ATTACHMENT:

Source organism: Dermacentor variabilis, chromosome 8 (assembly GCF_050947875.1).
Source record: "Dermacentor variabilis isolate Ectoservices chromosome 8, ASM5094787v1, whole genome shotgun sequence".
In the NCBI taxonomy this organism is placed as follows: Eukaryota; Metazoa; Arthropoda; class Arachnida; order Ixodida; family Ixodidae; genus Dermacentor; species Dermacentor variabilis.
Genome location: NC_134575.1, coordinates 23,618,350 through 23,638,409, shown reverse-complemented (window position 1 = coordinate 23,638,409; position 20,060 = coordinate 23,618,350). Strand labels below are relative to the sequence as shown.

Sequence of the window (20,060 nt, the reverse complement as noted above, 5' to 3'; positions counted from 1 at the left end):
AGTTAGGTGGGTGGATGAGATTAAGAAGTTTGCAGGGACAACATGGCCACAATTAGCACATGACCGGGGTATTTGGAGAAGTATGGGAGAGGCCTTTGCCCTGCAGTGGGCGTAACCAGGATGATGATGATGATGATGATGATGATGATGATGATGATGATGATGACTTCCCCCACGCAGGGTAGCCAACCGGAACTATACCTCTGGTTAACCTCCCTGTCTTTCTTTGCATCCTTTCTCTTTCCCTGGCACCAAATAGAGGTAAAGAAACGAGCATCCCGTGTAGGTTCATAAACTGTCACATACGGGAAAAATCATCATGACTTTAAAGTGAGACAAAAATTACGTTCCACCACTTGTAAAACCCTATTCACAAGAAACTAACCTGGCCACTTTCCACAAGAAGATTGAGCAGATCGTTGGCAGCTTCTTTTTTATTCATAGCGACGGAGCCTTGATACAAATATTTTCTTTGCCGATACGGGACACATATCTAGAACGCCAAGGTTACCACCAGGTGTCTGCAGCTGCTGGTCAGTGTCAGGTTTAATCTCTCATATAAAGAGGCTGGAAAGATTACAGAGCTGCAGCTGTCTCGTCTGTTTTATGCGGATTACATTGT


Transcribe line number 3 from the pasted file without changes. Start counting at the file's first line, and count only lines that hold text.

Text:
In the NCBI taxonomy this organism is placed as follows: Eukaryota; Metazoa; Arthropoda; class Arachnida; order Ixodida; family Ixodidae; genus Dermacentor; species Dermacentor variabilis.